One ignored factor is cited as making Mars feel like home
Plus: It’s Gut Week!
A timeless bit, maybe best-executed in 1989’s Batman, is the very long table date. It involves two people in a Great Old Dining Room, each sitting at either end of a very long table made of Oak or Mahogany. They can’t hear each other. They can’t pass the salt. “WHAT?!” one says to the other. Inevitably, they scoot closer together, or they carry on with the meal in silence. It’s a comment on class, civility, and our bizarre adherence to social norms, all in one visual gag.
But you might long for such an expansive experience and the foie gras that comes with it if you’re living full-time in a space capsule. Roominess aside, familiarity with our Earthly life will be essential to make humanity a species that lives in significant numbers in the great beyond.
Those touches of Earth — even if it involves a VR presentation of a long oak table — will be welcome, especially if you’re a Bruce Wayne type.
That insight is the subject of our lead story today in Inverse Daily. I’m Nick Lucchesi, an editor here. Thanks for being with us!
This is an adapted version of the Inverse Daily newsletter for Tuesday, November 23, 2021. Subscribe for free and earn rewards for reading every day in your inbox. ✉️
Nostalgia is the future of space food
[By Sarah Wells]
Foodies on Earth are constantly chasing the latest culinary innovations, from meat-flavored foams to square-shaped croissants.
But if Marianna Obrist, a professor of multisensory interfaces at University College London, has anything to say about it, the future of culinary experience may be literally out of this world.
“Fostering research around the sensorial, emotional, and social aspects of eating, in addition to nutritional factors, is essential for long-term missions,” Obrist tells Inverse.
Obrist’s work looks at how senses like smell, taste, and touch can influence our experiences of the world and even be tweaked to enhance them. And now, she wants to turn our attention to how that experience will work in space.
It’s a wild vision that includes ideas like a VR experience that could transport you from a cramped space capsule into a virtual mid-century dining room to eat carefully crafted space food that tastes like home.
How to get good at exercise: The secret’s in front of you
[By Sam Reiss]
There’s a saying popular in the small world outside the gym that the definition of insanity is doing the same thing repeatedly and expecting different results. That if an approach doesn’t work, try another one.
Inside the gym, what works is what gets you somewhere. How you get there is much less important than showing up.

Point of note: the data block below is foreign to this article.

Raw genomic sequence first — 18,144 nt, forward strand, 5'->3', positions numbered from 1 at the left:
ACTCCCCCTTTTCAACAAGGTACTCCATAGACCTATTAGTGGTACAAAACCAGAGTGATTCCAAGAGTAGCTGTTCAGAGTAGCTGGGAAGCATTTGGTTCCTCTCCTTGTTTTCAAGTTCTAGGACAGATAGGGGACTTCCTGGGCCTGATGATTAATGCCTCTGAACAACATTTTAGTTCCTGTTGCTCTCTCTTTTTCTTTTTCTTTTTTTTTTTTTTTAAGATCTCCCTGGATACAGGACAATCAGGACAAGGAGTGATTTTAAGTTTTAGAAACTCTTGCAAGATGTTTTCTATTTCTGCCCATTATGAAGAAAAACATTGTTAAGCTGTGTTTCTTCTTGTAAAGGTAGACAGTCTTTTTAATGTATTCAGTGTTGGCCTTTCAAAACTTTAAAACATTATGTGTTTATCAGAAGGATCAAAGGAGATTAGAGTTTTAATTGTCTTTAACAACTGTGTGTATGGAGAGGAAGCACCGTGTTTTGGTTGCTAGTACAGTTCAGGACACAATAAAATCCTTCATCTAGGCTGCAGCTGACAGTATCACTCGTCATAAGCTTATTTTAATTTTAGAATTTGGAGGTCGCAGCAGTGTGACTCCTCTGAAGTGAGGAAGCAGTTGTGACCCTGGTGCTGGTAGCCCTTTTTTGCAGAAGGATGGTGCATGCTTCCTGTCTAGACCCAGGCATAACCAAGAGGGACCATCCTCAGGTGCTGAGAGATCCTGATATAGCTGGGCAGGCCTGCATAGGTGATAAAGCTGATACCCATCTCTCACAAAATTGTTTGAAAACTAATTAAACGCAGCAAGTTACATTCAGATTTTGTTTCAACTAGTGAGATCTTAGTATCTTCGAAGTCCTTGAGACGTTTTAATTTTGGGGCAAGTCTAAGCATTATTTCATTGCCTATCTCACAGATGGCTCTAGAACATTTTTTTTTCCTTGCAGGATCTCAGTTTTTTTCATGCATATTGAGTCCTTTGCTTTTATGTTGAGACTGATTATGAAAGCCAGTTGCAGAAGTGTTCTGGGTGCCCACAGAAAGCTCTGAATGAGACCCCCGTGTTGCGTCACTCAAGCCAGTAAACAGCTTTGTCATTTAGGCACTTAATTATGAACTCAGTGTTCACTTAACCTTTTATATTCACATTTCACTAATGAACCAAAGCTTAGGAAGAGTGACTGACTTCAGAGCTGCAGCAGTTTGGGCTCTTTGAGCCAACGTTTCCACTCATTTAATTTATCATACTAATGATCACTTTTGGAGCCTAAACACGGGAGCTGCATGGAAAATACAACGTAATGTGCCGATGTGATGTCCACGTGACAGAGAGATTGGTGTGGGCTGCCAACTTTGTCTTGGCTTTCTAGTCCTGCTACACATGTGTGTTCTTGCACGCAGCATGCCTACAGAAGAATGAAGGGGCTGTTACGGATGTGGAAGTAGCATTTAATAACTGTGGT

So what’s the relationship between process and results in lifting? At first blush, the sport feels like a chase. We work out to reach goals: getting strong, looking good. So much of what we focus on and measure — heavy poundage in a powerlifting competition, body fat percentage, the size of your quads — are numbers we’re striving to reach.
Scientists link the gut to hormone-fueled cancer
Cancer sucks. Cancer treatments don’t make you feel great, either. Your hair can fall out, your reproduction drive can disappear, and your stomach can fail to keep anything down.
To make matters worse, cancer treatments don’t always work — for some men with late-stage prostate cancer, that can be particularly true. There is no crystal ball to tell doctors if one treatment will perform better than another, either, but there might be no need for divination whatsoever — the answer may lie in our gut.
In a study published in the journal Science in October, scientists found that specific bacterial species in our gut may influence how successful androgen deprivation therapy — a kind of hormone replacement treatment — is in treating prostate cancer. These gut bacteria, it seems, generate the same hormones ADT tries to suppress.
Read the full story, part of Inverse Gut Week.
The “FedEx of Space” reach orbit
[By Mike Brown]
An elusive, California-based spaceflight company is the latest to reach orbit successfully — and it plans to host daily flights in just four years.
On Saturday, Astra announced via Twitter that its LV0007 mission reached orbit from the Astra Spaceport in Kodiak, Alaska. The rocket, which carried a payload for the United States Space Force, took off at 1:16 a.m. Eastern time. The feat earned the praise of SpaceX CEO Elon Musk, who commented on Twitter: “Congrats! Orbit is not easy.”
The milestone means Astra is one of a handful of private companies to develop an orbital rocket successfully. Astra declared itself “the first rocket company to reach orbit in less than five years after the launch.”
Jim writes in to share his praise for the song of the day:
Hello! Just a quick update on the past few "Songs of the Day" in which I listen to as I read Inverse. The group Bloc Party [ed: the 11/16/21 email] I have never heard and they blew my mind! A new fave for sure. Loveless by My Bloody Valentine [ed: the 11/17/21 email] is one of my all-time favorites and one of the best albums from the early nineties. Today was interesting as [the song of the day] was “History Repeats” [ed: 11/22/21 email] and I thought of “History NEVER Repeats” by Split Enz! Thanks for making Inverse a multiple sense modality. —Jim
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- Song of the Day: “Hold on, we’re going home,” by Drake.